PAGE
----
Houston Astros: Joe Musgrove needed to be sent down

May 26, 2017; Houston, TX, USA; Houston Astros starting pitcher Joe Musgrove (59) delivers a pitch during the first inning against the Baltimore Orioles at Minute Maid Park. Mandatory Credit: Troy Taormina-USA TODAY Sports
May 26, 2017; Houston, TX, USA; Houston Astros starting pitcher Joe Musgrove (59) delivers a pitch during the first inning against the Baltimore Orioles at Minute Maid Park. Mandatory Credit: Troy Taormina-USA TODAY Sports /

The Houston Astros have sent Joe Musgrove down to the minors to work out some kinks as he’s had a somewhat inefficient season to put it mildly. While he has had the occasional quality start, a trip to the minors to adjust his approach to hitters could be just what the doctor ordered.

The Houston Astros are in a pennant hunt and at the moment, Joe Musgrove wasn’t helping their cause. This send down should help give him some breathing room to figure out a new way to attack hitters. He can treat it like a second spring training to just work on a new approach to his pitching style.

The biggest complaint about Musgrove, oddly enough, is that he throws too many strikes. In fact he’s 11th in the major leagues this year in percentage of pitches thrown for strikes, with 66.8 percent of his pitches being in the zone. That’s good for 11th in all of baseball this year and first amongst Astros starters. To give perspective on that, Lance McCullers Jr. is 43rd in the league at 63.5 percent of strikes thrown and Dallas Keuchel, the master of control, is 50th in the league at 63.1 percent.

While that definitely sounds like a good thing, it’s a problem if hitters know you attack the zone THAT consistently with no chase pitches in your pitch sequencing. It gives them the ability to only account for their timing and what type of pitch you’re throwing and not so much worrying about location.

Musgrove always has had great control and limited his walks throughout his professional career. But sometimes if the batter is fouling you off and timing you up with no fear of having to expand his zone, you need to start throwing some pitches out of the zone or in the dirt to make them think twice about being aggressive at the plate.

Even if you need to relent and give up a walk or two, that’s better than hitters getting consistent hard contact which is what has been leading to the big innings opponents have had off of Musgrove. He’s not giving the hitters enough different looks and they know to be aggressive against him because he pitches in the zone so much.

Dallas Keuchel pitches in the zone a great deal as well, but he is also the king of control which is why he can get away with it. His pitches are so perfectly placed all along the bottom of the zone. Musgrove hasn’t harnessed that type of ability yet, if he ever will.

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The upside is that someone with low velocity and pinpoint control is more of an asset than someone who can throw high 90’s heat but struggles with control. Pitchers like Keuchel, Greg Maddux or the ageless Jamie Moyer are pitchers that are great to have as aces because they’re efficient and can save the bullpen by going deeper into games pitching to contact, as opposed to the guys who rack up strikeouts but also rack up their pitch counts getting pulled in the fifth or sixth inning regularly as a result.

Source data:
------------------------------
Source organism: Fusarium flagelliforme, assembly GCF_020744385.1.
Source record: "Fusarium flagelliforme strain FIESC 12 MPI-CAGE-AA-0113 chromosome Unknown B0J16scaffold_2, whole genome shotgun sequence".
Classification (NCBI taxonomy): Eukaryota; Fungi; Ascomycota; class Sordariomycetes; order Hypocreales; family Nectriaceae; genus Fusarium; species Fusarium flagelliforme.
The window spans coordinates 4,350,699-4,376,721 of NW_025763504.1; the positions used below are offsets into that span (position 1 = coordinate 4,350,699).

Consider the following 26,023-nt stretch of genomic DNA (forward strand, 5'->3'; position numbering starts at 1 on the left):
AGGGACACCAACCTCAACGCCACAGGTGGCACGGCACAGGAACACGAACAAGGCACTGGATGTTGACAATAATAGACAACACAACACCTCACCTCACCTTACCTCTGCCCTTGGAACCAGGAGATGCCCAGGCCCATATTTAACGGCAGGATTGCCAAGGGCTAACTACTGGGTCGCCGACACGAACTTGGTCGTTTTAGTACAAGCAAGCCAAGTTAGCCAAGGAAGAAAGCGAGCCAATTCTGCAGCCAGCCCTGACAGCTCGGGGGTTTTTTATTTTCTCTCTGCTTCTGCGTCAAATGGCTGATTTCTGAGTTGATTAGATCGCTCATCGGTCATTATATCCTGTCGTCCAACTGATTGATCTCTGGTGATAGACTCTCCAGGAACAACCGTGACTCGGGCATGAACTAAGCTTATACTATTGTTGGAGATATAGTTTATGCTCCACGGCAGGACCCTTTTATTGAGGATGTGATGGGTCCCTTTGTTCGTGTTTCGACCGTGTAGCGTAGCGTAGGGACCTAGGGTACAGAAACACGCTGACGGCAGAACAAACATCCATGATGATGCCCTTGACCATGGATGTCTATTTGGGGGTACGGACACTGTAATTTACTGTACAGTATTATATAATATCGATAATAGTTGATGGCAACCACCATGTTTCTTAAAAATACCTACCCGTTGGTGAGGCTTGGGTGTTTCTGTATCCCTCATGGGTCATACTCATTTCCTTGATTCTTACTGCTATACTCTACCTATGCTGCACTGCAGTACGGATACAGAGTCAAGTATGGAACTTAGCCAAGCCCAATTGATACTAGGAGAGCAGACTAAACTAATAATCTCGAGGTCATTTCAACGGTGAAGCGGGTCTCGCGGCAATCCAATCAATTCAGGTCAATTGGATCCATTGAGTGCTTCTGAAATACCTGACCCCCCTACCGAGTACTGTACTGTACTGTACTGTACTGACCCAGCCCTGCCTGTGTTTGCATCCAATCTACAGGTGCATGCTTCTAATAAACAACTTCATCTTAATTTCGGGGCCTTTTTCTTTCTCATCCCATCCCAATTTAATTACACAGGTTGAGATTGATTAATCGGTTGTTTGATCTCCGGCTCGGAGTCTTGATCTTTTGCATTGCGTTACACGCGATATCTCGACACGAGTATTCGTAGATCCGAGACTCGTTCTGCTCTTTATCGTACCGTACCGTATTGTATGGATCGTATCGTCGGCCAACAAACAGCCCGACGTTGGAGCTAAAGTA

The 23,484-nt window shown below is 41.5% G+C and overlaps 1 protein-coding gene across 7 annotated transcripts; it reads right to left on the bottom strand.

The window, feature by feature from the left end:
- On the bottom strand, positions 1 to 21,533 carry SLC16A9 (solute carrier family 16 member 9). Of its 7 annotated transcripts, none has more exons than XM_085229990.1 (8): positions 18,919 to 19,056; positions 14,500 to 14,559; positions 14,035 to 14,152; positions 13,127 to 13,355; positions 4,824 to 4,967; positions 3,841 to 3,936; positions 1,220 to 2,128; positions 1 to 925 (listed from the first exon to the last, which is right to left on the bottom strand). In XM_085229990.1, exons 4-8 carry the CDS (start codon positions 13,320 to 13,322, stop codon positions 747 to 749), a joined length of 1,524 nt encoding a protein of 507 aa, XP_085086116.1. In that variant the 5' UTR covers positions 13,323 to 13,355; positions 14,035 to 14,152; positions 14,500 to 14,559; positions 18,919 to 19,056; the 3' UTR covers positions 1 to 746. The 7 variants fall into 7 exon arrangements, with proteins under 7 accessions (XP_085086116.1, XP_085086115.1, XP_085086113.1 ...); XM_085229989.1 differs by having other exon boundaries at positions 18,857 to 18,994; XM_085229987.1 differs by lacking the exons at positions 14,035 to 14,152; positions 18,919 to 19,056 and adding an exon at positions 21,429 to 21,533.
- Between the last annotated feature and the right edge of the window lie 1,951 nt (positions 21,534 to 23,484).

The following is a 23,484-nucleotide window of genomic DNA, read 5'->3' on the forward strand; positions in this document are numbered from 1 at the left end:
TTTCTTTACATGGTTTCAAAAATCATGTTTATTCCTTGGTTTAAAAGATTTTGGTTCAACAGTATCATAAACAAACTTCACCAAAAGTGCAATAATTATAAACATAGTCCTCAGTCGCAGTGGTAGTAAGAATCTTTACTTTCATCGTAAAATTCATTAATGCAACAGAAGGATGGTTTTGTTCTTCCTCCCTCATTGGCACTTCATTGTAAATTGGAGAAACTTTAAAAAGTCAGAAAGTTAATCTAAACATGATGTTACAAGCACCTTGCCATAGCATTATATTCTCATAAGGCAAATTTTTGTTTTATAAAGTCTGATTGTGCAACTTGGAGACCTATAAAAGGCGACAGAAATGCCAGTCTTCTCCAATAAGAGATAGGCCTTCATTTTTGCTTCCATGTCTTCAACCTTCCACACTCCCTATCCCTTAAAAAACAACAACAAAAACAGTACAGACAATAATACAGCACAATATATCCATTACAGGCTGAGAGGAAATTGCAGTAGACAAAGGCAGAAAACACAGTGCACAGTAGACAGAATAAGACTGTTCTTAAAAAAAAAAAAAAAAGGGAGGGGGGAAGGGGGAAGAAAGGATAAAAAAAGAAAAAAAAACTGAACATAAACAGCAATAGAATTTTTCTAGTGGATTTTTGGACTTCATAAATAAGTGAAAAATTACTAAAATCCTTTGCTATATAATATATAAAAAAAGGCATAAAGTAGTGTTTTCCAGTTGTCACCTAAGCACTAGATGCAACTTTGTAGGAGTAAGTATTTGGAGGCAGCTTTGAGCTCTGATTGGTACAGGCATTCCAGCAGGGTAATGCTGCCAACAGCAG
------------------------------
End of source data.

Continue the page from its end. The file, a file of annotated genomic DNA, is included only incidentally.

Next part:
Musgrove has the potential to be a very high end starter if he can adjust the way Dallas Keuchel did. Remember that Keuchel had two abysmal seasons in 2012 and 2013 where he pitched to the tune of a 5.27 and 5.15 ERA respectively before having a breakthrough season in 2014 with a 2.73 ERA. And we all know how 2015 turned out as Keuchel won his first Cy Young award.

Guys with diminished velocity of course have an uphill battle to be effective in the major leagues as they have to be even more precise since they can’t just blow a fastball by anyone if they regularly pitch in the low 90’s. But if you are able to find the zone consistently, the next step is refining that precision and learning how to pitch to contact since you’re not going to get many guys out via the strikeout.

If Musgrove can figure out when to waste a pitch and how to make a Keuchel-like transformation of getting hitters to pound the ball into the ground, his ceiling is higher than what is currently projected for him of a low number three, high number four starter. Remember Keuchel wasn’t expected to become an ace at any point either, but when you have control it can overcome the physical shortcomings and lack of power stuff a pitcher’s arsenal may normally need.

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Musgrove should use this trip to the minors to refine his approach. Throw a few more chase pitches, keep the ball down in the zone. If he can do that, we may have another ace in the making. It all depends on if he can make the most of his time down in Fresno and make the proper adjustments to succeed in the big leagues.